The recent bishop of Turku, Mari Leppänen, 42, knows what it feels like to be excluded from one's own crowd.

When she was ordained a priest in 2012 as the first woman from the old-fashioned Lestadian, she was expelled from the movement.

The mainstream movement does not accept female priesthood.

It was a hard place.

Mari says separation was a turning point in life.

- There is a time before and a time after my life.

The most painful thing seemed to be being confined out of my own spiritual home.

- Every person hopes to be loved and accepted in their own life sphere.

Man’s deepest horror is when he becomes capped out.

When it comes to pass, it’s pretty lonely.

Consolation and strength were brought by loved ones and work.

Silence and peace.

Support came from within the church.

- I carry the experience of outsiders for the rest of my life.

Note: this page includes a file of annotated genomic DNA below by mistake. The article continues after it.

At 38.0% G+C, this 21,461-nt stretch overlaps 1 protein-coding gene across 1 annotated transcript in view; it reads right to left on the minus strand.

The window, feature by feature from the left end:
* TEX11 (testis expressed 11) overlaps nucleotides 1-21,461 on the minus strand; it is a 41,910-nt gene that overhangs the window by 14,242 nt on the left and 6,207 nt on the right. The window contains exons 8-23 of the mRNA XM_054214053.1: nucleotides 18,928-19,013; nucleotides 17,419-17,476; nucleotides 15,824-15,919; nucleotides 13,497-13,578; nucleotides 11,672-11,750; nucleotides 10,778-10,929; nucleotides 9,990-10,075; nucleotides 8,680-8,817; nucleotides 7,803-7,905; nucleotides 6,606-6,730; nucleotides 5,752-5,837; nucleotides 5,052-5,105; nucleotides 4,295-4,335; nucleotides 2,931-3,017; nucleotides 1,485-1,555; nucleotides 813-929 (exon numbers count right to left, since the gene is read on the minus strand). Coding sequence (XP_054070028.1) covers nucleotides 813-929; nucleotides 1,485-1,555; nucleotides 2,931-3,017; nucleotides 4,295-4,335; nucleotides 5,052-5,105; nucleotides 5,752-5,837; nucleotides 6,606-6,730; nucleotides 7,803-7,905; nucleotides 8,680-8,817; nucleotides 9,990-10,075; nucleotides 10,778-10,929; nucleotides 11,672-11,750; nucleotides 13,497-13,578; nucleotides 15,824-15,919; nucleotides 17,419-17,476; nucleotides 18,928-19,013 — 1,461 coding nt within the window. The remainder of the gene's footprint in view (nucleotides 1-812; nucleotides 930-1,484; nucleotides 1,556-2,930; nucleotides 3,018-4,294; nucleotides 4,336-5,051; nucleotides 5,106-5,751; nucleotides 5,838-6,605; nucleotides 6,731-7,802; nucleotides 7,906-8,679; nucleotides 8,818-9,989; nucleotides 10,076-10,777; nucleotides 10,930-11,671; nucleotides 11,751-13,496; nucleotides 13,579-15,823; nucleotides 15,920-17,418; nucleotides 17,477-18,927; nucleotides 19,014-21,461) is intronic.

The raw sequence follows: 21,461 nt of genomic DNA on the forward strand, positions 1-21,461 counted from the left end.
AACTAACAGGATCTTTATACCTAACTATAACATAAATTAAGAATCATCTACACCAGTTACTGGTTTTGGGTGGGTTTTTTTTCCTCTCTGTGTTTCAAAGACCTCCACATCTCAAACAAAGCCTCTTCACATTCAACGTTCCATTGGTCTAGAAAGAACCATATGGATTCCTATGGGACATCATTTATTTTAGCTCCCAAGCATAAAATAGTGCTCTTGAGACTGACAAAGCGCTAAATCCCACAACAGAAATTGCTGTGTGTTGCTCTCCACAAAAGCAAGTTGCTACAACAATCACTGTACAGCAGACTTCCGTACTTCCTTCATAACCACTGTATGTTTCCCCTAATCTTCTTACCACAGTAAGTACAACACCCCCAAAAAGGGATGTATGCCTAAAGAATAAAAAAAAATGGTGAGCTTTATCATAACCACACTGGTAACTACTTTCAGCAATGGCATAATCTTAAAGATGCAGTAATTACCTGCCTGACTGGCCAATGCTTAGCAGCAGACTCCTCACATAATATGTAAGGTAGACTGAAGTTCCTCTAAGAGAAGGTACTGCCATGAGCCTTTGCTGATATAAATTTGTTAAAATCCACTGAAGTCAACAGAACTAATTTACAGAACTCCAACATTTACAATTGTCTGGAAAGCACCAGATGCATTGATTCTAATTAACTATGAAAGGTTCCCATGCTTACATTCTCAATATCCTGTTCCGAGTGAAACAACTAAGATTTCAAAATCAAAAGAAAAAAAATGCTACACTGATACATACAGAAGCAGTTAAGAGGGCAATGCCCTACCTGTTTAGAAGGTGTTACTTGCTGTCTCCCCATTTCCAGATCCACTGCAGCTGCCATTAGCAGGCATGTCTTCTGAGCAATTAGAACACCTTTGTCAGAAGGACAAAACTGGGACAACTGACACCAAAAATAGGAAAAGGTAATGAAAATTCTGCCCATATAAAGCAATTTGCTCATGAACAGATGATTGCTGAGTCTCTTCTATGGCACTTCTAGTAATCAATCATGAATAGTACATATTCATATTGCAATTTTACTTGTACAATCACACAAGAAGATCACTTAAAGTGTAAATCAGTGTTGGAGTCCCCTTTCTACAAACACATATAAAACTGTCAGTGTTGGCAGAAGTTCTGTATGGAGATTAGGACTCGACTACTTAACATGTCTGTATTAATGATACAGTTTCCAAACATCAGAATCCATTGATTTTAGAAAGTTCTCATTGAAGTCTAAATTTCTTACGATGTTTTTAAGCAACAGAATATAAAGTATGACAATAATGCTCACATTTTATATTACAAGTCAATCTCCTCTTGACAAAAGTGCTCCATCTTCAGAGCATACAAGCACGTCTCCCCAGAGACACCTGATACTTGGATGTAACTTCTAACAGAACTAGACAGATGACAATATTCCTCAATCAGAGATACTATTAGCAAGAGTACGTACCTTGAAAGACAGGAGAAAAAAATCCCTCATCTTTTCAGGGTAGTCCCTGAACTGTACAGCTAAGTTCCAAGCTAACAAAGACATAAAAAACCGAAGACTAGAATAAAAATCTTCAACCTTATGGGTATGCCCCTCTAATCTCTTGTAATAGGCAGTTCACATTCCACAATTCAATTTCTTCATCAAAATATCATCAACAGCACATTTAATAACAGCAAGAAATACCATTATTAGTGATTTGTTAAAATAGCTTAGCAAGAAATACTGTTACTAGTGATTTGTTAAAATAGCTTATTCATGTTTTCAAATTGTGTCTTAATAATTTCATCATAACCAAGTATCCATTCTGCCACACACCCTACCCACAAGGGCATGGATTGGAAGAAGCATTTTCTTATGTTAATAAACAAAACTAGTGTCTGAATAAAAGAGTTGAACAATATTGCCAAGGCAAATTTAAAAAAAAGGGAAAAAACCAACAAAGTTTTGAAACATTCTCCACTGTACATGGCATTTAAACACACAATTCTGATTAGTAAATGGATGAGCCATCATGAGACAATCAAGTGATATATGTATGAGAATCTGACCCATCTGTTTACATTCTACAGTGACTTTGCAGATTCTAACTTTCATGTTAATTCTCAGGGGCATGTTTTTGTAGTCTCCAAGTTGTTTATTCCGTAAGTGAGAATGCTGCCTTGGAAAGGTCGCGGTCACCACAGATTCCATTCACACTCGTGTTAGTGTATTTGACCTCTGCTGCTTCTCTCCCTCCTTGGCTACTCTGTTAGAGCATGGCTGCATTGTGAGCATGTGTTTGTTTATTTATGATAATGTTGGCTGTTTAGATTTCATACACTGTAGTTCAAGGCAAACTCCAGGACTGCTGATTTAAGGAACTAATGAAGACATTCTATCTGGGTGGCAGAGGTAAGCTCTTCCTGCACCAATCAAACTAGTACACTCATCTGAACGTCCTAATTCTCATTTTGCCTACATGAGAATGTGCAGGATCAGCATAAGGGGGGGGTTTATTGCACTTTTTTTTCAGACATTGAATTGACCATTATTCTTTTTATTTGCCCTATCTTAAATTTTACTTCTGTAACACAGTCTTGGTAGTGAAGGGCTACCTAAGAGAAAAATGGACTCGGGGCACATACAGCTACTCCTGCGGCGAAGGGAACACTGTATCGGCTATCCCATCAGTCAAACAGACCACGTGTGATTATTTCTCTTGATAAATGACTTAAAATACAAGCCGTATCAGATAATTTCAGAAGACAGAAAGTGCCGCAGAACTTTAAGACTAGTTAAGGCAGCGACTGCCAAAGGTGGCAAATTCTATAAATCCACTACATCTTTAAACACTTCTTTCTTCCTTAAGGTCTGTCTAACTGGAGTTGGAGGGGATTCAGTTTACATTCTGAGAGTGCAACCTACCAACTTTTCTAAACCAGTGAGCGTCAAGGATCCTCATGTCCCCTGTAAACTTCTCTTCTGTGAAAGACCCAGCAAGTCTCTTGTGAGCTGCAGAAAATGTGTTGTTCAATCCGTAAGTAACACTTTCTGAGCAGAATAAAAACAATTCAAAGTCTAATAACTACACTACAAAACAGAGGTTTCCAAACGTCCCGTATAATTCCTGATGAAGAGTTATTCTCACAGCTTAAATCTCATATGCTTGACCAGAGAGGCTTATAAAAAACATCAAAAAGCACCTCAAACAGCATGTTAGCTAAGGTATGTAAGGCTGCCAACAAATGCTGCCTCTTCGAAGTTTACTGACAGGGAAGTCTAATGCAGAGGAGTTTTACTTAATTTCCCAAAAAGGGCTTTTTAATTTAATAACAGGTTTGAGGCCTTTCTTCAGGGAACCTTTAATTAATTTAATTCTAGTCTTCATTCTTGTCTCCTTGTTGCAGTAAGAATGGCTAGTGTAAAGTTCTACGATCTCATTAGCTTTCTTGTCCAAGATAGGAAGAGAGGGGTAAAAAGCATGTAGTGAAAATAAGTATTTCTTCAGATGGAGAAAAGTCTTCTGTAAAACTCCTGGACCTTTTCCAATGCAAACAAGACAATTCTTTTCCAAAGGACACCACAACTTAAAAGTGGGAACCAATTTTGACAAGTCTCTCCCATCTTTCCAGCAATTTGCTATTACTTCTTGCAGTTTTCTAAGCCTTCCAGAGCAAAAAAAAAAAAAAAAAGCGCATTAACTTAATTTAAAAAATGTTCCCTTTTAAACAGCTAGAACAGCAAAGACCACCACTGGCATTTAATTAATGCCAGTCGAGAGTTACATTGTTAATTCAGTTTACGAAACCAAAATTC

It has become part of identity.

This experience has helped him to understand the mechanism of exclusion associated with spiritual and human communities.

- I recognize it sensitively.

I easily recognize people who experience externality.

I experience contact with them, he says.

- Last summer, I realized that maybe the wound of externality should not be closed.

When it remains open, sensitivity to people and God also remains.

What was Mar's childhood like in Käpylä, Helsinki, in an old-fashioned Lestadian family?

What path did Mari take when she finally decided to become a priest?

How did Mari's parents react?

Young women in particular feel alienated from the church, what does Mari think of this?

Read the full interview about Fresh Me Women 53/2020.

You can read the digital magazine here.